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A young-adult treatment approach with visual appeal

November 21, 2016
by Gary A. Enos, Editor
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An ever-present clinical challenge in working with young adults involves the likelihood that they won't progress simply by listening to recovery messages in a traditional lecture format. A cornerstone of the Young Adults Program at Pavillon in Mill Spring, N.C., uses evidence-based “node-link mapping” to present material more visually and to force a closer patient-clinician collaboration.

For those uninitated to the process, Pavillon director of clinical services Brian Coon likens node-link mapping to flowcharting, though he considers that comparison an oversimplification. Tested primarily with cognitively compromised individuals with cocaine dependence, the technique involves writing down the concepts and thoughts that will be discussed in a therapy session and displaying the alternative paths and actions that a patient can take that are related to the concept.

Coon says the Pavillon Young Adults Program uses node-link mapping (which it refers to simply as “mapping” in its program descriptions) in both individual and group therapy sessions. He adds that young adults take very well to its visual approach. In addition, he says that the clinician working with this technique becomes a “coach/consultant rather than an inquisitor.”

Coon adds, “Instead of just engaging in talk therapy, this forces the counselor and the patient to get collaborative, and solution-oriented.”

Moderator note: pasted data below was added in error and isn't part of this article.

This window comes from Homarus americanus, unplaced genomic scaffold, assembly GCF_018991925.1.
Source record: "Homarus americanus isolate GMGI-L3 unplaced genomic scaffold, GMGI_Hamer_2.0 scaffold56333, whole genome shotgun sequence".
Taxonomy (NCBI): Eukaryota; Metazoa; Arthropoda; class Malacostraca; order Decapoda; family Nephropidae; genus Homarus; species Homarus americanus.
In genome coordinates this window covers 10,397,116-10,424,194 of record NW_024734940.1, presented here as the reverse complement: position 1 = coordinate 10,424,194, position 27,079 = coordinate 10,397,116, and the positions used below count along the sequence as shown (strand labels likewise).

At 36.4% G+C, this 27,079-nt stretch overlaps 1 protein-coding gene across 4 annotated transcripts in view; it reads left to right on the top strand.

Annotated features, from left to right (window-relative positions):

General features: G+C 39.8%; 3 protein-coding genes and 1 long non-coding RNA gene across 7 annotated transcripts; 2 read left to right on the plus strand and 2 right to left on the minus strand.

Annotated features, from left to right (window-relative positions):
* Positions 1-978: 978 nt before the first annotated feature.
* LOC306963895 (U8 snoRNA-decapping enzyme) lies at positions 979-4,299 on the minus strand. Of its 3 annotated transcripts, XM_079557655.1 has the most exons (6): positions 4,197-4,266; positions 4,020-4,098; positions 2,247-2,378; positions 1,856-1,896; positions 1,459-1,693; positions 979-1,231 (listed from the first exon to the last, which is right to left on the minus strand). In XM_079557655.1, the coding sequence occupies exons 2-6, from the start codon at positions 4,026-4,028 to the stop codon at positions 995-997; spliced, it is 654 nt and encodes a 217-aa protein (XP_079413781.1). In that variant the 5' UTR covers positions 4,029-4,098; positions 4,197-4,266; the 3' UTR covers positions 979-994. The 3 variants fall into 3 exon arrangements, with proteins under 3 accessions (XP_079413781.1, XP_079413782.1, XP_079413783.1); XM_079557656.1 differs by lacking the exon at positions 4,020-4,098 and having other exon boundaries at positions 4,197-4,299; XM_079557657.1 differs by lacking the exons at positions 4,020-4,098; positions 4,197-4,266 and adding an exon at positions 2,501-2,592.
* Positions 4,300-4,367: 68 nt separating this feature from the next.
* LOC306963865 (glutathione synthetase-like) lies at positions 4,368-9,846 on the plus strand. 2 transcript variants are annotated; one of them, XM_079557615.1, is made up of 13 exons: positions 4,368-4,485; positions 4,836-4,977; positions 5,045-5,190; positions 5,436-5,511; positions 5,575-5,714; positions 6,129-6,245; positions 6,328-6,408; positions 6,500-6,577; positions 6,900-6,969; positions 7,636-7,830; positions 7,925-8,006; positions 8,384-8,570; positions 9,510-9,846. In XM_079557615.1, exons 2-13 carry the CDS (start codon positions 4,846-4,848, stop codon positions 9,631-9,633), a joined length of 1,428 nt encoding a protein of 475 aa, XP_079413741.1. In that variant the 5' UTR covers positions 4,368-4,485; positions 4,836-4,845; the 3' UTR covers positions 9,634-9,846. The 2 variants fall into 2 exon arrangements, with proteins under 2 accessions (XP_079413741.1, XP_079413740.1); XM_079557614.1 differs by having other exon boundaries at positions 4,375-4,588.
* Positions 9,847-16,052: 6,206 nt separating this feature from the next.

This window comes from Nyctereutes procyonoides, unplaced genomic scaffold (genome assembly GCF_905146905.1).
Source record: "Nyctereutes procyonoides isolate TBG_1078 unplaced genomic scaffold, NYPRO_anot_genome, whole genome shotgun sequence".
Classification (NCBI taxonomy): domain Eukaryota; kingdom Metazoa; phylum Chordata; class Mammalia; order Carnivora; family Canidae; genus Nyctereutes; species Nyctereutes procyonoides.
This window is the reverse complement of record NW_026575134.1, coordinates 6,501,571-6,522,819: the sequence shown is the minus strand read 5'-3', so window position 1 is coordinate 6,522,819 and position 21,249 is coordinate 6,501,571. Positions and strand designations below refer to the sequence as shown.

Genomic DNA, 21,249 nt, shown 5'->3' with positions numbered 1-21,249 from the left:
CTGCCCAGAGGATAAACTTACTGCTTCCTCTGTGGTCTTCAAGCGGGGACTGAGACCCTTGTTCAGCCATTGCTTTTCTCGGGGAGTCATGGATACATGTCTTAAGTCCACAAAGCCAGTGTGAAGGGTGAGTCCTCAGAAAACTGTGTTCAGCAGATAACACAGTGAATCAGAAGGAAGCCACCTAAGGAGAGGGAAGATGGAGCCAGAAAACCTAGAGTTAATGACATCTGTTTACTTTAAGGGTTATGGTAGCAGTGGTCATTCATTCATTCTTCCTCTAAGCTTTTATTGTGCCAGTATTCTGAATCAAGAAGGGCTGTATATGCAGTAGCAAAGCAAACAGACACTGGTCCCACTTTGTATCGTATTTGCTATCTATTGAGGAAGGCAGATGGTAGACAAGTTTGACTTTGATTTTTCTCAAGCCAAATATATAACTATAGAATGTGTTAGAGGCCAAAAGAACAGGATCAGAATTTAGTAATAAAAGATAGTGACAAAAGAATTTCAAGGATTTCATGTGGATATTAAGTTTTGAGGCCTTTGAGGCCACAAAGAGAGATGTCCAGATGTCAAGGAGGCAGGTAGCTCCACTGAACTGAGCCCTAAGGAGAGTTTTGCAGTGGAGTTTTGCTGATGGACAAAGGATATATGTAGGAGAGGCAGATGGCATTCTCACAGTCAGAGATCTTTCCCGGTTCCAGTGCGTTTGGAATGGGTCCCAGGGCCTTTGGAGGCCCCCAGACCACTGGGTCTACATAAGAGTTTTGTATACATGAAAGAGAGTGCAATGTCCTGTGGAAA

Mapping scenario

In one typical mapping exercise, a patient might write a word such as “depression” or “family stress” at the center of the page, circle it, and then draw lines off the circle and write related concepts at the end of each line. These might describe characteristics of the problem, such as the times during which it tends to surface or when it doesn't.

Another exercise could involve mapping a comparison of sustained abstinence and relapse, looking visually at the different factors that could contribute to each.

“By using mapping, the patient is encoding a skill,” says Coon. “The person is learning mapping as a process. That has a direct payoff.” Patients ultimately will bring to their counselors a visual depiction of another problem they have been encountering.

Writing in Addiction Professional in 2012, leaders with the recovery academy program for high school students at Fairbanks in Indianapolis cited node-link mapping as a foundational approach of their work with youths.

Pavillon's Young Adults Program generally works with individuals ages 18 and 26. Their developmental stage often makes traditional didactic approaches to therapy impractical for them, Coon says.